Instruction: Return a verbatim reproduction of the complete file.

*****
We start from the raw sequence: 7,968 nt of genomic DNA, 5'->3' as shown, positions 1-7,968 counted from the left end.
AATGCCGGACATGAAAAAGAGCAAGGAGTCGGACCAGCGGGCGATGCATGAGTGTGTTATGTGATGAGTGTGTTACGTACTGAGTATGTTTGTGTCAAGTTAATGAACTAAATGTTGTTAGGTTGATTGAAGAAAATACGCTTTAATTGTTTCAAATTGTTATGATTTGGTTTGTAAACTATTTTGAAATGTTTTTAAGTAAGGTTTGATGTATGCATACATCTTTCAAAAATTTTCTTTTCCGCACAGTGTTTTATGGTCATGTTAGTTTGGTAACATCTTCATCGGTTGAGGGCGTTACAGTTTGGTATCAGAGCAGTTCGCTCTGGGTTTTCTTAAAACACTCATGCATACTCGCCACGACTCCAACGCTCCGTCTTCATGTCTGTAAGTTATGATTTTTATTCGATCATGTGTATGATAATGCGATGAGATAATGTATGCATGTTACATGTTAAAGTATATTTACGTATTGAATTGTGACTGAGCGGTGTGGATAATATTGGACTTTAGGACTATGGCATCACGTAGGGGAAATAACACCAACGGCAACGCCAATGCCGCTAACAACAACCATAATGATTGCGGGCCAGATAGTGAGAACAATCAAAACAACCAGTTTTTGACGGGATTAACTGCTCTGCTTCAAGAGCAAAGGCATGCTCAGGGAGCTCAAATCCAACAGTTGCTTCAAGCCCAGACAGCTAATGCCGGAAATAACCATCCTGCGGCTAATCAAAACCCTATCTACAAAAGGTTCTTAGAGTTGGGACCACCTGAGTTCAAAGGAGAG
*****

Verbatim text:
We start from the raw sequence: 7,968 nt of genomic DNA, 5'->3' as shown, positions 1-7,968 counted from the left end.
AATGCCGGACATGAAAAAGAGCAAGGAGTCGGACCAGCGGGCGATGCATGAGTGTGTTATGTGATGAGTGTGTTACGTACTGAGTATGTTTGTGTCAAGTTAATGAACTAAATGTTGTTAGGTTGATTGAAGAAAATACGCTTTAATTGTTTCAAATTGTTATGATTTGGTTTGTAAACTATTTTGAAATGTTTTTAAGTAAGGTTTGATGTATGCATACATCTTTCAAAAATTTTCTTTTCCGCACAGTGTTTTATGGTCATGTTAGTTTGGTAACATCTTCATCGGTTGAGGGCGTTACAGTTTGGTATCAGAGCAGTTCGCTCTGGGTTTTCTTAAAACACTCATGCATACTCGCCACGACTCCAACGCTCCGTCTTCATGTCTGTAAGTTATGATTTTTATTCGATCATGTGTATGATAATGCGATGAGATAATGTATGCATGTTACATGTTAAAGTATATTTACGTATTGAATTGTGACTGAGCGGTGTGGATAATATTGGACTTTAGGACTATGGCATCACGTAGGGGAAATAACACCAACGGCAACGCCAATGCCGCTAACAACAACCATAATGATTGCGGGCCAGATAGTGAGAACAATCAAAACAACCAGTTTTTGACGGGATTAACTGCTCTGCTTCAAGAGCAAAGGCATGCTCAGGGAGCTCAAATCCAACAGTTGCTTCAAGCCCAGACAGCTAATGCCGGAAATAACCATCCTGCGGCTAATCAAAACCCTATCTACAAAAGGTTCTTAGAGTTGGGACCACCTGAGTTCAAAGGAGAG